By Paul Chung
Image credits: @Michael Steverson.
Many migrant workers are opting to stay home at the conclusion of the Spring Festival this year rather than making the journey back south or east.
Job fairs and promising employment prospects in China’s inland provinces are increasingly drawing migrant workers back to their hometowns. The longstanding rural-to-urban migration in recent years, also known as the largest migration of people from the countryside to city in history, appears to have tapped the breaks. In consequence, coastal industrial hubs like Beijing, Shanghai, and Guangzhou are feeling the labor shortage pinch.
According to a China Daily report, more and more job fairs aimed at luring migrant workers are popping up across the country, from Anhui province to Chongqing. In one interview, the manager of a Guangzhou-based shoe and leather goods manufacturer indicated that his labor force has been shrinking by the year.
“More than 10 percent of workers have not returned after the Spring Festival each year since 2009. We’ve asked employees this year about their willingness to stay or not and 15 percent of them said they would not come back,” he told the newspaper.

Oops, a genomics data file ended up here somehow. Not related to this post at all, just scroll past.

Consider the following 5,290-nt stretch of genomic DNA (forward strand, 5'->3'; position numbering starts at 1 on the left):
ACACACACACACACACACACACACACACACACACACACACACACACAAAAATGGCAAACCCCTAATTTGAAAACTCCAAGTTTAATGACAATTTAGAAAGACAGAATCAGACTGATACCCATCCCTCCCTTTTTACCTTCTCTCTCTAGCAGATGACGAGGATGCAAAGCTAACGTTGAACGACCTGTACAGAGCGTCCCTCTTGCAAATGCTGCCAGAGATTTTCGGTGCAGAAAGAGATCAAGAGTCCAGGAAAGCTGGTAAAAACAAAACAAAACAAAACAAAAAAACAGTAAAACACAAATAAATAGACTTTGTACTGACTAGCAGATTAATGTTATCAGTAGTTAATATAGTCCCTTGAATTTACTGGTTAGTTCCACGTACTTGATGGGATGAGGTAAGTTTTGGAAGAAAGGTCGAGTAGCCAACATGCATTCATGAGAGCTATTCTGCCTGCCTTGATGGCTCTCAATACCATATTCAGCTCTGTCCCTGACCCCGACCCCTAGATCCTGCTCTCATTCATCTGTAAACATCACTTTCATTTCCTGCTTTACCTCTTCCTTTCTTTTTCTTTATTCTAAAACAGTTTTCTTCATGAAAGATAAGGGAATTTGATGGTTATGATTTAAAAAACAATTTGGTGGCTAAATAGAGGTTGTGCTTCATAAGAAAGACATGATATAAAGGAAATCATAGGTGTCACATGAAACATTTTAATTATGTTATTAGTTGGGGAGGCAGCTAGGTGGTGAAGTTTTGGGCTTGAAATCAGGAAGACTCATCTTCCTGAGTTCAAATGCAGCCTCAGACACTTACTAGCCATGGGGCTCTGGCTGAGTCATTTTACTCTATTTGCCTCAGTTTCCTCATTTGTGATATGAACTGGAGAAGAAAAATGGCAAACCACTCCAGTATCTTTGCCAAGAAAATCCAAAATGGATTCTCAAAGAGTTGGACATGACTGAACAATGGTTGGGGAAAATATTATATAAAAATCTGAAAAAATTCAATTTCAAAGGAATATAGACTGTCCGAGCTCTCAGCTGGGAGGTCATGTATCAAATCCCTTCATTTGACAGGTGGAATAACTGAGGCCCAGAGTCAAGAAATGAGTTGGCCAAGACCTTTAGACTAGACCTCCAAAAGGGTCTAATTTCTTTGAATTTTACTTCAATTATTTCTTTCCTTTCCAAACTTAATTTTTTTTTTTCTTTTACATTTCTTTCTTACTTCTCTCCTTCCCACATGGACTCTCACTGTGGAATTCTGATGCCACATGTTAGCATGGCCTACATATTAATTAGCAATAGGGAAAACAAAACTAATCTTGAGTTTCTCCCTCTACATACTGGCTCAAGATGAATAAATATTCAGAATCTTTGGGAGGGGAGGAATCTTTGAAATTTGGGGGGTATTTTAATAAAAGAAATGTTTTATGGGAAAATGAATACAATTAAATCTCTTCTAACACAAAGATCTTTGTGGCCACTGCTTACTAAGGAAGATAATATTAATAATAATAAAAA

Migrant workers, long considered an integral cog in the rapid development and industrialization of China’s coastal cities, are commonly employed in the manufacturing and construction industries. They have long been disadvantaged by the Chinese household registration, or hukou, system that prevents them from accessing cities’ basic services like healthcare and education. Other times they may be subject to discrimination by city dwellers or have their wages withheld for no apparent reason.
According to government data, there were an estimated 252 million migrant workers in China in 2011, translating to nearly 20 percent of the national population.